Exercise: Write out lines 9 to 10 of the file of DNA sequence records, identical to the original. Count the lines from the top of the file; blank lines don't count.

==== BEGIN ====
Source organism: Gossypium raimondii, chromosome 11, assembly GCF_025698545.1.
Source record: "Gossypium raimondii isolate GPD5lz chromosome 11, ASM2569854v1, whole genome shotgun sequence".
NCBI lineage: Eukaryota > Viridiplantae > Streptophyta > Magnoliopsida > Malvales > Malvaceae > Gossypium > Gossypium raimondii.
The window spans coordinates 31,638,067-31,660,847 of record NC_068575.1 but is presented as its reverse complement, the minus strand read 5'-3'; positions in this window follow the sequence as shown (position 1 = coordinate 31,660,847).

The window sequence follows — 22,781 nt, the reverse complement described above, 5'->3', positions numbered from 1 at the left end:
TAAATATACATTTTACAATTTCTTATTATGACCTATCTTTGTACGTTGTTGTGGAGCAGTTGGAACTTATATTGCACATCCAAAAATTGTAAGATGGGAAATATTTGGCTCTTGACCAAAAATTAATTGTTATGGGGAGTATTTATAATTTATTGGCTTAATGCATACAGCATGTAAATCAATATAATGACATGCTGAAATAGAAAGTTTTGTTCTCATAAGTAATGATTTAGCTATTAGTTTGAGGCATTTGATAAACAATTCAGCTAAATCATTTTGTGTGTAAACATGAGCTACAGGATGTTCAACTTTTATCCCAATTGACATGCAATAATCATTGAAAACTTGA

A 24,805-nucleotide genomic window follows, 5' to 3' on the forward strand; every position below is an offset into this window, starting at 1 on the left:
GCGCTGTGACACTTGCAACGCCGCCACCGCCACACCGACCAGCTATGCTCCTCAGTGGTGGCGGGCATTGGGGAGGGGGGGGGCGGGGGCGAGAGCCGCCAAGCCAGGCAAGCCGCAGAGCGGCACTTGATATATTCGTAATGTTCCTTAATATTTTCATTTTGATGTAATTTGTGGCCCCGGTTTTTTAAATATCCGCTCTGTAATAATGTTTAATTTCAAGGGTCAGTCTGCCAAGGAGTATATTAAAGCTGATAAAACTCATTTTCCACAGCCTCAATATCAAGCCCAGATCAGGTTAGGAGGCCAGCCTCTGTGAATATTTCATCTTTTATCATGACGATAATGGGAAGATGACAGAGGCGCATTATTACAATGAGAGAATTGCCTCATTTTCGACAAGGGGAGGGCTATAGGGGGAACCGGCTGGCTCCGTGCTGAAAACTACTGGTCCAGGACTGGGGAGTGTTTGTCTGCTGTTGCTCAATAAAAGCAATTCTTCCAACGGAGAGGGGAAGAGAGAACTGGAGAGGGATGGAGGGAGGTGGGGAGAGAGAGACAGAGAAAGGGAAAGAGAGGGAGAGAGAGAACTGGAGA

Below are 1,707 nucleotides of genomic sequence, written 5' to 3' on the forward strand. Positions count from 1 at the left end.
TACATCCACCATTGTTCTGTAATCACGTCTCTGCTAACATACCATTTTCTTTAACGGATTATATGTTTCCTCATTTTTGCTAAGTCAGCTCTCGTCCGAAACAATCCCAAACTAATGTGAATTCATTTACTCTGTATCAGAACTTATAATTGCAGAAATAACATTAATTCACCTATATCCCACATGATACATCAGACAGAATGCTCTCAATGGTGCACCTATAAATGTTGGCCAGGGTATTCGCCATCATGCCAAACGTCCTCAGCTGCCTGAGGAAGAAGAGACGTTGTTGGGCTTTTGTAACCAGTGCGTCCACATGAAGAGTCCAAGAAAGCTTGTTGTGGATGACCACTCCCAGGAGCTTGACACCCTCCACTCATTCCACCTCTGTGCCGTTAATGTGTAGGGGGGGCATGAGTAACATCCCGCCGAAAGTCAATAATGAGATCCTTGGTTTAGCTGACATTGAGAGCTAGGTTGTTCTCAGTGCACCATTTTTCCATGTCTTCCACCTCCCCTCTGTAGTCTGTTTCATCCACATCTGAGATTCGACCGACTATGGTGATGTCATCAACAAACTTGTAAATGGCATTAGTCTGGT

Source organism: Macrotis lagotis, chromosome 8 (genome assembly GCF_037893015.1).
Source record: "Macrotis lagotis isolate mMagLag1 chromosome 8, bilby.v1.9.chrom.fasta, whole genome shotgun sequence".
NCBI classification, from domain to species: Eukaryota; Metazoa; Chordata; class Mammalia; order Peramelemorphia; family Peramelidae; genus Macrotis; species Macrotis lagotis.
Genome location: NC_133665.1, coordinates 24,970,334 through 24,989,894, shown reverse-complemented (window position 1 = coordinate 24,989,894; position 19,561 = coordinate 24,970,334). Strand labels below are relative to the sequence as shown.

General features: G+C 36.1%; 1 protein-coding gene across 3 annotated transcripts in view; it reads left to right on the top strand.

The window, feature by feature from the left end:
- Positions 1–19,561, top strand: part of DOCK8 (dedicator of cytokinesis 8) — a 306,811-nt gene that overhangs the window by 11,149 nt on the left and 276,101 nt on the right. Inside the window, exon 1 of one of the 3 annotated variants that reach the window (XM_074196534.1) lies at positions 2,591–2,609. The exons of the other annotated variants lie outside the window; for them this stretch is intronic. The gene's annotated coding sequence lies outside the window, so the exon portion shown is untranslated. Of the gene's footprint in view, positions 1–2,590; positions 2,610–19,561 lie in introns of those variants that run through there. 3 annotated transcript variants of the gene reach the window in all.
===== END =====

Below are 1,707 nucleotides of genomic sequence, written 5' to 3' on the forward strand. Positions count from 1 at the left end.
TACATCCACCATTGTTCTGTAATCACGTCTCTGCTAACATACCATTTTCTTTAACGGATTATATGTTTCCTCATTTTTGCTAAGTCAGCTCTCGTCCGAAACAATCCCAAACTAATGTGAATTCATTTACTCTGTATCAGAACTTATAATTGCAGAAATAACATTAATTCACCTATATCCCACATGATACATCAGACAGAATGCTCTCAATGGTGCACCTATAAATGTTGGCCAGGGTATTCGCCATCATGCCAAACGTCCTCAGCTGCCTGAGGAAGAAGAGACGTTGTTGGGCTTTTGTAACCAGTGCGTCCACATGAAGAGTCCAAGAAAGCTTGTTGTGGATGACCACTCCCAGGAGCTTGACACCCTCCACTCATTCCACCTCTGTGCCGTTAATGTGTAGGGGGGGCATGAGTAACATCCCGCCGAAAGTCAATAATGAGATCCTTGGTTTAGCTGACATTGAGAGCTAGGTTGTTCTCAGTGCACCATTTTTCCATGTCTTCCACCTCCCCTCTGTAGTCTGTTTCATCCACATCTGAGATTCGACCGACTATGGTGATGTCATCAACAAACTTGTAAATGGCATTAGTCTGGT